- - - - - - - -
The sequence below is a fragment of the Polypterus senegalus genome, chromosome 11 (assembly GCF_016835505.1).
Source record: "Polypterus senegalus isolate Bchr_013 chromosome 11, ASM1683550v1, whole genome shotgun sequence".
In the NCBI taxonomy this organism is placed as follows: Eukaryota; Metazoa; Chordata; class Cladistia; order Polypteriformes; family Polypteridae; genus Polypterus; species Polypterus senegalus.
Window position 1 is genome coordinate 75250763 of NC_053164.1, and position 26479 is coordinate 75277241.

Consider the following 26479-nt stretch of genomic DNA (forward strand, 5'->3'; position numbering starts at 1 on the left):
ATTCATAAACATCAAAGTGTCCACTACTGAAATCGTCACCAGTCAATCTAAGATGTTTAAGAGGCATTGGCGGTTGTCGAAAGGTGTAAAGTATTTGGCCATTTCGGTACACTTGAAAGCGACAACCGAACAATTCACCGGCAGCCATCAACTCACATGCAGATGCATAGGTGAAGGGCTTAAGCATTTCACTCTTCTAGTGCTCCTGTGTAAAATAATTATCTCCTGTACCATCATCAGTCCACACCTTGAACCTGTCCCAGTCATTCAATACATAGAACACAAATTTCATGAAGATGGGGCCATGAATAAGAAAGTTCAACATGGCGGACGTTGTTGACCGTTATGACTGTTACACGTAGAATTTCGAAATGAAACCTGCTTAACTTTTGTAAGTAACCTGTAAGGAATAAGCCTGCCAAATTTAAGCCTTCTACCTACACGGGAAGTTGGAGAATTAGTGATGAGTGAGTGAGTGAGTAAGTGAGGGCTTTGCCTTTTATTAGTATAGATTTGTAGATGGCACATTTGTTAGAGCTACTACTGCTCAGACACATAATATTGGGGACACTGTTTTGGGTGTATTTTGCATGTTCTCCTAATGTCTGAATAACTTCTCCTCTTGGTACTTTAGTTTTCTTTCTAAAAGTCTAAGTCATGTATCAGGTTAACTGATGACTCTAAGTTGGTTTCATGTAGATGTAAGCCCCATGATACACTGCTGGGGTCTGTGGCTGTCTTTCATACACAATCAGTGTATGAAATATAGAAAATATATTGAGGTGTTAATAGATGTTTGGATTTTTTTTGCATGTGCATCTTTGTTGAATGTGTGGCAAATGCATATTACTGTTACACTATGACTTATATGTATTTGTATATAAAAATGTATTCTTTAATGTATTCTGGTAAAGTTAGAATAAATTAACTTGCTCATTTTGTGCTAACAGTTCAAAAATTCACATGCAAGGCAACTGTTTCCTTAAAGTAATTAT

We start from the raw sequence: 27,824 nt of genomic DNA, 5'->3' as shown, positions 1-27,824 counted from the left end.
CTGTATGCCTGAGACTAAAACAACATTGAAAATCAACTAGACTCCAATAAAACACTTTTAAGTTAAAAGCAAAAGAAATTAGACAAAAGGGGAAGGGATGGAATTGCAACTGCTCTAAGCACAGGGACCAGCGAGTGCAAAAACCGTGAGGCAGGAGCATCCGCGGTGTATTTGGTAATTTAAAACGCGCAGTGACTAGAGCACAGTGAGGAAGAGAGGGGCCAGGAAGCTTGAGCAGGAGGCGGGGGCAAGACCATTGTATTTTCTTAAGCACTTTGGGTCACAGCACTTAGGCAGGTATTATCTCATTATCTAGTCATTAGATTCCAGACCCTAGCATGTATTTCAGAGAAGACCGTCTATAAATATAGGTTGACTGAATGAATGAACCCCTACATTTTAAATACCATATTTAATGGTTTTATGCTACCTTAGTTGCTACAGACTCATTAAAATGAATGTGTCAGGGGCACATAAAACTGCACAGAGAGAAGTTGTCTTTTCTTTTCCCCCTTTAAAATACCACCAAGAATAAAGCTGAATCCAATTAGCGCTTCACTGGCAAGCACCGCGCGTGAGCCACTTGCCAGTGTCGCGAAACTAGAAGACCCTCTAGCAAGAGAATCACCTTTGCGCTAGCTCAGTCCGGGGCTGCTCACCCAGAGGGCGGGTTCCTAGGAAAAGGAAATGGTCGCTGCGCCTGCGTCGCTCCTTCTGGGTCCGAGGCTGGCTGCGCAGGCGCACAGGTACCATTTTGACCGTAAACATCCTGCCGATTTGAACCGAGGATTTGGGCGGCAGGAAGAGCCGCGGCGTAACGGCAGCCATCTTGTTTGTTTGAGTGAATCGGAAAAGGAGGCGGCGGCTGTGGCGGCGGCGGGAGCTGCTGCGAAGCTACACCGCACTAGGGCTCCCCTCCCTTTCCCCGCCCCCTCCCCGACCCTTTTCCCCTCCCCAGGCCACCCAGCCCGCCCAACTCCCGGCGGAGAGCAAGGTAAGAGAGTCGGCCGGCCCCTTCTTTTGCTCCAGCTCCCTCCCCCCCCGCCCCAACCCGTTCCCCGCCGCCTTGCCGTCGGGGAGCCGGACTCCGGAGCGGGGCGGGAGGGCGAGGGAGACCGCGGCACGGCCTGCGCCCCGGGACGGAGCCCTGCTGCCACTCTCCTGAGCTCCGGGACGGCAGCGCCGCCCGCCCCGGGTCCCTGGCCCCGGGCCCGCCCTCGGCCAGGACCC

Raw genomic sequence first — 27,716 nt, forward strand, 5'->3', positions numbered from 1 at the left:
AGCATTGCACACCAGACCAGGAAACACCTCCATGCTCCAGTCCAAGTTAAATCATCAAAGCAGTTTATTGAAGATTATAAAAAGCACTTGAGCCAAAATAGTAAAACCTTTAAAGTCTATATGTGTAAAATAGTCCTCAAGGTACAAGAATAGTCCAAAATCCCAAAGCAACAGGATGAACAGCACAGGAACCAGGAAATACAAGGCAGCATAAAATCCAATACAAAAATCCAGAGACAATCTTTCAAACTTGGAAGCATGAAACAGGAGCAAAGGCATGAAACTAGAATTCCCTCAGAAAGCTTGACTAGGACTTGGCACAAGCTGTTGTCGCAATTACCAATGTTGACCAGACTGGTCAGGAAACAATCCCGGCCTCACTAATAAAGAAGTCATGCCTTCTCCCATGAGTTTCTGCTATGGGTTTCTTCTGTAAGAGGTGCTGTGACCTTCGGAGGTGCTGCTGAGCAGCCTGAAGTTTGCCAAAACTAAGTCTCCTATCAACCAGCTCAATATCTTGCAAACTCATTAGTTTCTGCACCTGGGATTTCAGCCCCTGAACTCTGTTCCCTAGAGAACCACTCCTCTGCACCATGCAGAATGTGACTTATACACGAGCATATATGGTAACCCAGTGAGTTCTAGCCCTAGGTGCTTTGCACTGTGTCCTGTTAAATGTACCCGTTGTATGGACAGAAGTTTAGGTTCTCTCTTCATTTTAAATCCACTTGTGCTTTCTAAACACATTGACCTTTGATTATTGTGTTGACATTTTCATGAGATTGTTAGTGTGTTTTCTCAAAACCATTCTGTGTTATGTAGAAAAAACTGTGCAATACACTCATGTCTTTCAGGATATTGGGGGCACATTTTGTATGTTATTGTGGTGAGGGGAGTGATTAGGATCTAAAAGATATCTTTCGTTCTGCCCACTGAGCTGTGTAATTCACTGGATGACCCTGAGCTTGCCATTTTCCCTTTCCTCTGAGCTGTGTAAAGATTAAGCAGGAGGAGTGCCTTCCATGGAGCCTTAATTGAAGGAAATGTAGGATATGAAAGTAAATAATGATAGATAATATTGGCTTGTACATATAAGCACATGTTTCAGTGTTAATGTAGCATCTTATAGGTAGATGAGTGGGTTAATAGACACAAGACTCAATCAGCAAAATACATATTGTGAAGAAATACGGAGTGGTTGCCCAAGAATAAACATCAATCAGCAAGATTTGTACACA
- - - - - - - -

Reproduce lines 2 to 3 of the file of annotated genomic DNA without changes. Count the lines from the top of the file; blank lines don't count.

Source record: "Polypterus senegalus isolate Bchr_013 chromosome 11, ASM1683550v1, whole genome shotgun sequence".
In the NCBI taxonomy this organism is placed as follows: Eukaryota; Metazoa; Chordata; class Cladistia; order Polypteriformes; family Polypteridae; genus Polypterus; species Polypterus senegalus.